Pentagram Design created a booth for the Clerc luxury watch brand at the Basel 2000 trade show in Switzerland. Clerc is an established French watch company, which re-launched its brand with a new graphic identity by the designers in 1999. The exhibit booth is mobile and collapsible (and thus re-usable) and includes a central meeting area as well as private rooms. Built of stainless steel, sandblasted glass, wenge, and leather, the booth draws its structure from Clerc's most exquisite watches, which have jewels surrounding their faces.
In celebration of the genius of Charles M. Schulz, familiar characters Charlie Brown, Snoopy, Lucy, and Linus step into the third dimension, leading children and families on a fun journey through childhood trials and tribulations. A retrospective gallery of comic strips chronicle five decades of Schulz's work on panels that incorporate display cases of vintage Peanuts memorabilia. The design team faced the challenge of creating a highly interactive, three-dimensional world from a two-dimensional comic strip.
Children's Museum of Manhattan Exhibitions Department
The Jack Daniels Distillery is internationally known and described through its advertising, which depicts a bucolic hollow and an immutable, rural, picturesque community. The design challenge was to fit a new visitor center into the sylvan hollow and to create a facility that felt like it "has always been there." The center contains pre-tour and post-tour facilities, a theater, a historic bar, a retail area, and special facilities for conferences.
This newly launched web agency needed to generate a buzz and eclipse the much larger booths of competitors, while maintaining the consistency of its brand expression. Exploding the logo mark outward in three dimensions and creating visual depth through aluminum modular components, translucent materials, reflections, and shadows, the trade show booth presented an activated yet disciplined structural backdrop to showcase demos and presentations during the conference.
This exhibition of the work of a major graphic design practice from Australia took place in an art gallery, reflecting how graphic design and art engage in a continuing dialog. The installation is based on a tangram – a Chinese puzzle – in which a square is divided into a parallelogram, a square and five triangles. The exhibit viewer is a vital participant in the production of meaning; how people individually move around the installation, circulate, view, read, and listen affect how they interpret information.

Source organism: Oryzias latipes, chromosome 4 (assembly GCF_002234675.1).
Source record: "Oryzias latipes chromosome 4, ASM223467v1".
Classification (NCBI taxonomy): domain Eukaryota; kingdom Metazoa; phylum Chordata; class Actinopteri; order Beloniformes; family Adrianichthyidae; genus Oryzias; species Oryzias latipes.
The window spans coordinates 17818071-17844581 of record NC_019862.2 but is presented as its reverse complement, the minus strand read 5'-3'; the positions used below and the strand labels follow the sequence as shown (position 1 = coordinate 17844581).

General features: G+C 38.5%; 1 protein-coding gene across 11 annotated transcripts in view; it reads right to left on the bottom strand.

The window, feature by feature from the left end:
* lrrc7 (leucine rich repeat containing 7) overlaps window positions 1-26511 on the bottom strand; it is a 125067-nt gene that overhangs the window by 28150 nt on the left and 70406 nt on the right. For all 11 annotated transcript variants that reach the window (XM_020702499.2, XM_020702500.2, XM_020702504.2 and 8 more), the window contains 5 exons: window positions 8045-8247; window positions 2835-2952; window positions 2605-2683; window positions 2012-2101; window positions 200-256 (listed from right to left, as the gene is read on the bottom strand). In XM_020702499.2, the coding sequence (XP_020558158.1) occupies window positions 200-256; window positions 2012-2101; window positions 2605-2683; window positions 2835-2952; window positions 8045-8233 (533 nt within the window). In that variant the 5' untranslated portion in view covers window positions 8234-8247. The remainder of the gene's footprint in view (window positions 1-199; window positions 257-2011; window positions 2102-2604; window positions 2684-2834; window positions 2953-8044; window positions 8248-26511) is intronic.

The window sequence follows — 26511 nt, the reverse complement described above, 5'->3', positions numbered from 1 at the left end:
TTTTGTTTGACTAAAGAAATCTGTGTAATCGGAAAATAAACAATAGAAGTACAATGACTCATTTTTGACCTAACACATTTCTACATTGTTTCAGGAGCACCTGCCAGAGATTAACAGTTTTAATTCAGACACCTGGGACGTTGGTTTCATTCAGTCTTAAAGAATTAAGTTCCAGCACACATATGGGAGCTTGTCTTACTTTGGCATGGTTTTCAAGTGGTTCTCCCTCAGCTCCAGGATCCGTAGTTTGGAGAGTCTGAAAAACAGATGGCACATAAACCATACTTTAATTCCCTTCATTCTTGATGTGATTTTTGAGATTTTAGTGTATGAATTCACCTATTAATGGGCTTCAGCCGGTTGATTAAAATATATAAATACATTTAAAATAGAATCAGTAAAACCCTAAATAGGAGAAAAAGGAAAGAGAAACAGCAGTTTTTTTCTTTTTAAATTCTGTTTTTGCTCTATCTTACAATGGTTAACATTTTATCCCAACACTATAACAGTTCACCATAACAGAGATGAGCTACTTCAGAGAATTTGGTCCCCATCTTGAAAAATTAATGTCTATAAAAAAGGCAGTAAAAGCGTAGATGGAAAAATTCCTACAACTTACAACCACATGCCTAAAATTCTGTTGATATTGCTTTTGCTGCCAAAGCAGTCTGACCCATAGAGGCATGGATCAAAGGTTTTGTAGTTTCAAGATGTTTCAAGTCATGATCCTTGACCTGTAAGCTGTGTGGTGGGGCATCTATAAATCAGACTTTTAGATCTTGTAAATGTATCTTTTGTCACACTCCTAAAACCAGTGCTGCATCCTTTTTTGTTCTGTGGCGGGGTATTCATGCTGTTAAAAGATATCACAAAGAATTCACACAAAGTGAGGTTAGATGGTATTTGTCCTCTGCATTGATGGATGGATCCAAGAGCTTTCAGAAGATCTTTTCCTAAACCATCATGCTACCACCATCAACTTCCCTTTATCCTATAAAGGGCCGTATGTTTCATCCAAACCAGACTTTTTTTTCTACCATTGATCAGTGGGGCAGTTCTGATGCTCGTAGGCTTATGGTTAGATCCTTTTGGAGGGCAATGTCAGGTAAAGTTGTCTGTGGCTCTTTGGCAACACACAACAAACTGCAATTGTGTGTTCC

Tom Geismar is a founding partner of Chermayeff & Geismar and widely considered a pioneer of American graphic design. During the past four decades he has designed more than 100 corporate identity programs. His designs for Xerox, Chase Manhattan Bank, Best Products, Gemini Consulting, PBS, Univision, Rockefeller Center and, most notably, Mobil Oil have received worldwide acclaim.
Linking the planetarium and the museum intellectually and architecturally while creating a seamless integration of the subject with its architecture was the design intent at the Rose Center for Earth and Space. The exhibit takes visitors on journeys through time, size, formation, and evolution, inspiring awe and the desire to learn more about the cosmos. The collaborative design process engaged architects, scientists, and educators with the design team to enrich the experience and generate special insights that are reflected the interpretive program.
Working with historians and archivists, BJ Krivanek researched California history and recent social contexts to develop an environmental art program that builds upon the urban design of the campus, siting a program of environmental elements within a metaphoric landscape.